Photolabile protecting groups or “photocages” can be used to protect, e.g., alcohols. They can be removed by irradiation with light.
Alexander Heckel, Irene Burghardt, University of Frankfurt am Main, Germany, and colleagues have used the simple 3-diethylaminobenzyl (DEAMb) photocage as a starting point for the synthesis of improved photocages. The main drawback of DEAMb is the need to use harsh UV light (λ < 350 nm) for cleavage.
The team first extended the π‐conjugation in the molecule by including a second aryl group, leading to biphenyl derivatives (pictured left, LG = leaving group). This causes a redshift of the group’s light absorbance. However, the phenyl rings in these biphenyl compounds are twisted out of coplanarity, which limits the π‐orbital overlap. Thus, the researchers used a more rigid, planar fluorene structure with improved π‐conjugation (pictured right). The absorbance bands of these compounds extend almost into the visible spectral range.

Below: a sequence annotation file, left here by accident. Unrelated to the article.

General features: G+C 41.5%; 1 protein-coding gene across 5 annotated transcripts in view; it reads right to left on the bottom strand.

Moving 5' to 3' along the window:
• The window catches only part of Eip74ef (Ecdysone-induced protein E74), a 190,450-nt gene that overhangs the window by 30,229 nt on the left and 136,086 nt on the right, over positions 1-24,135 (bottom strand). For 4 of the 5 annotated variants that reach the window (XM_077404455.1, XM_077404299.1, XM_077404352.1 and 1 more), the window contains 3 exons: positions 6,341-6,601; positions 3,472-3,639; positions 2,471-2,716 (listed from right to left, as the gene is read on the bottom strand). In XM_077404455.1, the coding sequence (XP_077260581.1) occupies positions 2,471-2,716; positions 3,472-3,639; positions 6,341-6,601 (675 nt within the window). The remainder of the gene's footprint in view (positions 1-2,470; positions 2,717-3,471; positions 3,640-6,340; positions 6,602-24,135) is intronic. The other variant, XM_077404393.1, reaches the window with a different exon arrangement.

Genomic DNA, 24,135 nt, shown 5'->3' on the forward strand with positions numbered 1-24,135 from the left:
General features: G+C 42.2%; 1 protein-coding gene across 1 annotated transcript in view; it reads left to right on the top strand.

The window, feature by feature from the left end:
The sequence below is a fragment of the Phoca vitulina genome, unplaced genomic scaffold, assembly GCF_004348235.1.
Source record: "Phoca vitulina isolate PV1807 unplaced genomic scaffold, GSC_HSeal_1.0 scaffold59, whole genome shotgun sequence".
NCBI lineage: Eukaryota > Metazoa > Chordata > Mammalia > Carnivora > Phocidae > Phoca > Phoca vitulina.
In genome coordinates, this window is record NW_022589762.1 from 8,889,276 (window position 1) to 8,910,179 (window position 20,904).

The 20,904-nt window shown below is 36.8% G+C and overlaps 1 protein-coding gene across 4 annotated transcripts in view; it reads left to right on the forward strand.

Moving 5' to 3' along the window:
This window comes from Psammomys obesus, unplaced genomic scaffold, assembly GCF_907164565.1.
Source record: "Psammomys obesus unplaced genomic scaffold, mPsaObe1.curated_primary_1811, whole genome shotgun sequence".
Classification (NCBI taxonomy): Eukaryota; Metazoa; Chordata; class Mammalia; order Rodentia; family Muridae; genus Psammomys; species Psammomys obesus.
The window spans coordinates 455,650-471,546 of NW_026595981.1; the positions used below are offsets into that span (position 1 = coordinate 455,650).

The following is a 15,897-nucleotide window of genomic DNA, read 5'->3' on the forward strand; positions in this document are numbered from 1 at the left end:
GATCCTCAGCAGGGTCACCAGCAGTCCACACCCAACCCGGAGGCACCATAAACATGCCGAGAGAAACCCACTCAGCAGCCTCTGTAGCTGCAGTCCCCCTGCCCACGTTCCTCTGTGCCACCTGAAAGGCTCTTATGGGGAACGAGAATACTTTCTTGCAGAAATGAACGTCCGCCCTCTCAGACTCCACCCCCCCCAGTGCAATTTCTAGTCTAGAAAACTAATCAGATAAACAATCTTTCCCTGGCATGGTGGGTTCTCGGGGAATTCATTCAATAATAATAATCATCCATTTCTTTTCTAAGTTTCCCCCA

Overall, the team found that a second aromatic ring can improve properties of photolabile protecting groups. Fluorenes provide better molar absorption coefficients than the less rigid biphenyls. The photochemical properties of these fluorene derivatives can easily be tuned by changing the substituents.
- A New Photocage Derived from Fluorene,
Matiss Reinfelds, Jan von Cosel, Konstantin Falahati, Carsten Hamerla, Tomáš Slanina, Irene Burghardt, Alexander Heckel,
Chem. Eur. J. 2018, 24, 13026–13035.